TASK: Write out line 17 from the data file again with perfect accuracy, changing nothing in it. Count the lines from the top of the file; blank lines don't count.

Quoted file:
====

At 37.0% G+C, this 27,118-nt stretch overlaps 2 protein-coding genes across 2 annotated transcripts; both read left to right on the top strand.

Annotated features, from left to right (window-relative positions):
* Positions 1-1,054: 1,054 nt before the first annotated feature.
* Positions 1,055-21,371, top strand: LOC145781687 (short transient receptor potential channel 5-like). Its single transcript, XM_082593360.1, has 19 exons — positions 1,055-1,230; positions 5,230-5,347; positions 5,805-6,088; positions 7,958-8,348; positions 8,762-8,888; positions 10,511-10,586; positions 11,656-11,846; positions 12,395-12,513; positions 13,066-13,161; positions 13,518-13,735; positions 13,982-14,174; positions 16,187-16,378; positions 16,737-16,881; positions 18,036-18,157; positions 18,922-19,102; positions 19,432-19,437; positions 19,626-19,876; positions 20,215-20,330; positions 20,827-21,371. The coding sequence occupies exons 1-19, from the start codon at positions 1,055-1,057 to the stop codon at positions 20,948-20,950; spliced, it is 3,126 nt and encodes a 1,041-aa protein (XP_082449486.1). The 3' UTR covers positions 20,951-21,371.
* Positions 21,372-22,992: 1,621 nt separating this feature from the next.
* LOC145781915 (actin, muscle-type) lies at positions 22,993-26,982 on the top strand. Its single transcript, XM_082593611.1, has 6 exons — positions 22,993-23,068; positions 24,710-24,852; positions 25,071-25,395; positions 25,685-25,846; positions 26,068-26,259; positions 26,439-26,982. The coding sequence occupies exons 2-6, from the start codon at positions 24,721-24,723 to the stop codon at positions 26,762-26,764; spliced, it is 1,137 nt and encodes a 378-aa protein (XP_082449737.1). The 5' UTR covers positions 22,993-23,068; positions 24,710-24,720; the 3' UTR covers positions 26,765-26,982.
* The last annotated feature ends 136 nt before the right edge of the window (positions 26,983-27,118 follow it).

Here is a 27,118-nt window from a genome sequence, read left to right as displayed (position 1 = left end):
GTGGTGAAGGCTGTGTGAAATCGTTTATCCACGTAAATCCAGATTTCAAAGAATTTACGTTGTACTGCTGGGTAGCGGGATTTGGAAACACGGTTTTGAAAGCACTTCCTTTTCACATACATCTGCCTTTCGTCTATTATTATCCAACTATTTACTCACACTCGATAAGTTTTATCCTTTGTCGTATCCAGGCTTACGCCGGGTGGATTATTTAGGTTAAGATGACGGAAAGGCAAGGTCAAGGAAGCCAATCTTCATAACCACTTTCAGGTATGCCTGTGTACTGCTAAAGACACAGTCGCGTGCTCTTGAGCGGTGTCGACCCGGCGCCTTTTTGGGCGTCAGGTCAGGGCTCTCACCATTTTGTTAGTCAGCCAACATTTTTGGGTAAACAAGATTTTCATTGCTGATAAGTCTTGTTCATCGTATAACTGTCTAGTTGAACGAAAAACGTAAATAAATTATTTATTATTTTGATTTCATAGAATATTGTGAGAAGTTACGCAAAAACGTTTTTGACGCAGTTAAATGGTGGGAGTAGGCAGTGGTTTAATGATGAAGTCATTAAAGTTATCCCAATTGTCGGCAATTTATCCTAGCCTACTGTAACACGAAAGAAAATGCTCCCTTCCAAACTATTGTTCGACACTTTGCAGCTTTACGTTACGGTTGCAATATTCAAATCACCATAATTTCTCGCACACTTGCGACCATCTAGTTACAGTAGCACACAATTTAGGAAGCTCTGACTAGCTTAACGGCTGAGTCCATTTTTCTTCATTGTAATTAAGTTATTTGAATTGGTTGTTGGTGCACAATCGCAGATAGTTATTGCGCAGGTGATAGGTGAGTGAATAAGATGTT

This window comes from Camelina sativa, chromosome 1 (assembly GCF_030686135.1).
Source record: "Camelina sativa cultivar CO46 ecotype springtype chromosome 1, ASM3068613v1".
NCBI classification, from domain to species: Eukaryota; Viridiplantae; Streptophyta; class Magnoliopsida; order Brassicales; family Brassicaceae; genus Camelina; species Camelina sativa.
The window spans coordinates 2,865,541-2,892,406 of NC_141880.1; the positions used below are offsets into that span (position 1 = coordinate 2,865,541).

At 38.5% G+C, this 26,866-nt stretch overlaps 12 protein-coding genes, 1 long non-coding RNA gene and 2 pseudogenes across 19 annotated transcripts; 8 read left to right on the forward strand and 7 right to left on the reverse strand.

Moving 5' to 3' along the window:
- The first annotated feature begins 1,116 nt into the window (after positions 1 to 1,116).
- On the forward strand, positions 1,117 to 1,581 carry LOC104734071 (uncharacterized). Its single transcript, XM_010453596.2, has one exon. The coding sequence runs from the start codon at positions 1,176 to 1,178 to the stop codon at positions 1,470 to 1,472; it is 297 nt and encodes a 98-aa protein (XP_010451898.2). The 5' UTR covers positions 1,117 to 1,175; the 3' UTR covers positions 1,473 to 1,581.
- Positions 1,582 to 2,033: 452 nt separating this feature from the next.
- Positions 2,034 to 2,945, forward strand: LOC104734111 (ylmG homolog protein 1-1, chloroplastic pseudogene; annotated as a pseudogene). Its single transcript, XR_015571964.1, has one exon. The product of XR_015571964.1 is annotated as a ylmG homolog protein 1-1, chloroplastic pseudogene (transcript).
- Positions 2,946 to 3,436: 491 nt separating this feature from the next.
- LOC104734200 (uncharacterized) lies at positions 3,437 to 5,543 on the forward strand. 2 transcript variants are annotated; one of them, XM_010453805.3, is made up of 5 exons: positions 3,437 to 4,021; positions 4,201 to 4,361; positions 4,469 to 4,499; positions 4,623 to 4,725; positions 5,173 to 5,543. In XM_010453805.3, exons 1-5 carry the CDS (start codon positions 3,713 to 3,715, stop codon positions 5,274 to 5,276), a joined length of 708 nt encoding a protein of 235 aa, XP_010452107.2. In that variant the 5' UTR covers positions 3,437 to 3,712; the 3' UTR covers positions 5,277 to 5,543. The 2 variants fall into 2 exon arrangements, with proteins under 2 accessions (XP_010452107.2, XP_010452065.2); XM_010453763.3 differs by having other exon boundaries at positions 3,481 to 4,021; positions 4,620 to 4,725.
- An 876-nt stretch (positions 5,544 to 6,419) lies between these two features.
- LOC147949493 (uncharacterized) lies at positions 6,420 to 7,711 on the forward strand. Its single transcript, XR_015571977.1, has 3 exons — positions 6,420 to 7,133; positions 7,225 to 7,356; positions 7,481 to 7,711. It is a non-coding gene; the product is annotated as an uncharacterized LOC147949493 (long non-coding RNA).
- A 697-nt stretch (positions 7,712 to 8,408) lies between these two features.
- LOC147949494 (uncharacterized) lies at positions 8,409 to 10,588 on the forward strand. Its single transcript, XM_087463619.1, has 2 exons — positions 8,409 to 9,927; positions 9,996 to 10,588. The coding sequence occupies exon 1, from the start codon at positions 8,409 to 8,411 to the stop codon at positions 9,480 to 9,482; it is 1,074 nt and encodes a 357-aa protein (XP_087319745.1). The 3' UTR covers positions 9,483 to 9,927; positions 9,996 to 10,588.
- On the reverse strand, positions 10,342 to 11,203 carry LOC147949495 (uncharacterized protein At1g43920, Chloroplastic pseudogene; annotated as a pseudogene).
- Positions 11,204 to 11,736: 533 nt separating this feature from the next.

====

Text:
- On the forward strand, positions 1,117 to 1,581 carry LOC104734071 (uncharacterized). Its single transcript, XM_010453596.2, has one exon. The coding sequence runs from the start codon at positions 1,176 to 1,178 to the stop codon at positions 1,470 to 1,472; it is 297 nt and encodes a 98-aa protein (XP_010451898.2). The 5' UTR covers positions 1,117 to 1,175; the 3' UTR covers positions 1,473 to 1,581.